The Z30 Hardware

The front of the camera, as shown in Figure 3, has a sliding panel that covers the lens. When you slide the panel open to reveal the lens, the camera starts.  It produces a melodic sound, a small light on the front illuminates, and the LCD screen comes to life. Closing the lens panel turns the camera off.  The flash is located on the top of the sliding panel. The lens does not extend from the body of the camera when in use. Rather, you will see no movement in the lens at all.

When we first got the camera, it made a clicking noise whenever it was turned on. We removed and reinserted the battery, and tried a different memory card, but the sound persisted. Although it was not terribly loud, it was very obvious. If we had purchased the camera, we might have immediately returned it to the store. However, since Fujifilm sent it to us for review we continued to use it to see if the sound worsened. The sound was there consistently for the first 12 days of use. Then, to our amazement, it completely disappeared. We have been using the camera for over a month now with no reoccurrence of the mystery sound.

The 2.7-inch LCD screen has a 230,000-pixel resolution. There is a slight graininess to the screen. While not enough to be disturbing, the screen is simply not as crisp and clear as some others that we’ve seen. As shown in Figure 4, the screen extends all the way to the left side of the camera, and the buttons take up the remainder of the back of the camera. This can be problematic because it leaves no place to put your fingers while holding the camera to take a picture.

Fujifilm FinePix Z30 Digital Camera ReviewFigure 4: The back of the camera.

Adding to that problem is the fact that the lens is offset to the side of the camera, as shown in Figure 5. This means that not only may you struggle to find a way to hold the camera, but occasionally a finger will wind up in the shot if you are not careful.

Fujifilm FinePix Z30 Digital Camera ReviewFigure 5: The front of the Z30 with lens cover open.

The camera controls are two columns of buttons are located to the right of the screen, as shown in Figure 6. These buttons are rubberized, which actually give a them a nice feel, but it also adds to the toy-like quality of the camera. Overall, the buttons are too small and too close together. Only the Menu button is easy to find since it is a little rounded on the right side and there is a slight bump in the camera (see Figure 7) that helps guide your figure to it by touch.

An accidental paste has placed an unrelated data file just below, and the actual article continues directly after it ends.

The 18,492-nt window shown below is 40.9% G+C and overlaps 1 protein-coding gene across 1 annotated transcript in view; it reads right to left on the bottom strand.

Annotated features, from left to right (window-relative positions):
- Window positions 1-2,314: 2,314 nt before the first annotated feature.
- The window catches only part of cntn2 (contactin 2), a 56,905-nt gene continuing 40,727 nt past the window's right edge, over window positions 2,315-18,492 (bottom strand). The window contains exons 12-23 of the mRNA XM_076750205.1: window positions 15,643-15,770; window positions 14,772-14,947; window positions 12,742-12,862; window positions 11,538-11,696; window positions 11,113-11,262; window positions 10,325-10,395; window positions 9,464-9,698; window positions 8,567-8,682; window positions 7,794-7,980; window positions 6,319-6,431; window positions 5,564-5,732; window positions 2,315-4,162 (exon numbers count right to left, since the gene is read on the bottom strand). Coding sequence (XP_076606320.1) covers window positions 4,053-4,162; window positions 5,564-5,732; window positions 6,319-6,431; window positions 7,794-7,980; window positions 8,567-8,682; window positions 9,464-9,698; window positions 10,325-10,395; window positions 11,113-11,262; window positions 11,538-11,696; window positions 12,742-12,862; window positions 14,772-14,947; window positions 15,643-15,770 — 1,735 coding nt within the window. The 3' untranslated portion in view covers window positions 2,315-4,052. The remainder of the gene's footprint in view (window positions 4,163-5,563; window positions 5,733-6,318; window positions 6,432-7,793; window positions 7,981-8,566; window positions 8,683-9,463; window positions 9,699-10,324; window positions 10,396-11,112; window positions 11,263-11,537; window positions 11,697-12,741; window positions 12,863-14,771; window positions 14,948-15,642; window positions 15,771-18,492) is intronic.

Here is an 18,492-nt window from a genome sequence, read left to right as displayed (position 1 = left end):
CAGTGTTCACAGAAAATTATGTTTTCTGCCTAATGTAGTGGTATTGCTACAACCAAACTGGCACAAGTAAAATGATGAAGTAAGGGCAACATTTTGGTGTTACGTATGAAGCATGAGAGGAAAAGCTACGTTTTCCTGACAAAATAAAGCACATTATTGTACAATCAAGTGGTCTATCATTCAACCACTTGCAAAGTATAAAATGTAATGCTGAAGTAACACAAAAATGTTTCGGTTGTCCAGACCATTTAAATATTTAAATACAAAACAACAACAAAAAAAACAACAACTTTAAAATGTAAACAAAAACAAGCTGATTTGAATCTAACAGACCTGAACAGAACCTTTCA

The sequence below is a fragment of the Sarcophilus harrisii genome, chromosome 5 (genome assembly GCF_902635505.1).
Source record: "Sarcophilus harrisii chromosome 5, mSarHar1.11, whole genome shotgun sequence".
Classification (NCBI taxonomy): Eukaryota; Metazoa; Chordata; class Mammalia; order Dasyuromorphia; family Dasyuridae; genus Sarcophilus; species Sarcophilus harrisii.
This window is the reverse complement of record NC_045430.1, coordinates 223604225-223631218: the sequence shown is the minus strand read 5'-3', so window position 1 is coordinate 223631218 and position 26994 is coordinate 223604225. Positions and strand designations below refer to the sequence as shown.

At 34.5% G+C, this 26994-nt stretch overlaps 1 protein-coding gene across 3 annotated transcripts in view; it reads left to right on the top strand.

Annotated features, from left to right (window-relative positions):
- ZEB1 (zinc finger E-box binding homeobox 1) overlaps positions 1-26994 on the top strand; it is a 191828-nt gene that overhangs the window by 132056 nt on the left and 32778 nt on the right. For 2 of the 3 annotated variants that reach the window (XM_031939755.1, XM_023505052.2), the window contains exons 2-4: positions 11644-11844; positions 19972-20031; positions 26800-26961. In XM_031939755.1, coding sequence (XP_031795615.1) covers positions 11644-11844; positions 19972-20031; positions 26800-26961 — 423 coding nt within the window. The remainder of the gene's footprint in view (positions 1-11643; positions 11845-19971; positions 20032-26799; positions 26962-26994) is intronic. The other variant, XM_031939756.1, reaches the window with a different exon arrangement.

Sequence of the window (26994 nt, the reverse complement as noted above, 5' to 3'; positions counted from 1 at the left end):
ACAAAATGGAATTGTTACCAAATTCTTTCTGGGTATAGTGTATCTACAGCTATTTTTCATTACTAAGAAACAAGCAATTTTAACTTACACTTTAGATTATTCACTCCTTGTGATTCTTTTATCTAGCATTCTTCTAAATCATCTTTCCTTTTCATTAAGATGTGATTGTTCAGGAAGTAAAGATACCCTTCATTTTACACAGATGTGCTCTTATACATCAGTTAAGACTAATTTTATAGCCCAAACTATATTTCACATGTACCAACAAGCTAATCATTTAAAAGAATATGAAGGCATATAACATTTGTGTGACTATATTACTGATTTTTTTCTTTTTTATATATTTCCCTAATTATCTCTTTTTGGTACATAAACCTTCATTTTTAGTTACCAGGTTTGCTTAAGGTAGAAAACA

Fujifilm FinePix Z30 Digital Camera ReviewFigure 6: The navigation buttons.

Fujifilm FinePix Z30 Digital Camera ReviewFigure 7: A bump in the side.

The buttons are (from top to bottom), W & T for zoom control, Delete & Playback, Macro & Flash, Self-Timer & Menu/OK, and Display/Back and Movie Mode. You will notice that four of the buttons have red arrows on them. These double as 4-way directional controls. Three of these directional buttons are on the right column of buttons. Since they are not arranged in the typical 4-way cross layout, using them can be a bit problematic. You always have to look at the keypad and find the small red arrow to determine the right button to press.


Sandy Berger, respected computer authority, journalist, media guest, speaker, and author, has more than three decades of experience as a computer and technology expert. Her eight books include: How to Have a Meaningful Relationship with Your Computer, Your Official Grown-up’s Guide to AOL and the Internet, Cyber Savers –Tips & Tricks for Today’s Drowning Computer Users, Sandy Berger’s Great Age Guide to Better Living through Technology, Sandy Berger’s Great Age Guide to the Internet, Sandy Berger’s Great Age Guide to Gadgets & Gizmos, Sandy Berger’s Great Age Guide to Online Health & Wellness, and Sandy Berger’s Great Age Guide to Online Travel. Sandy’s newspaper column, magazine articles, feature stories, product reviews, and computer tips can be found at her website, Compu-KISS.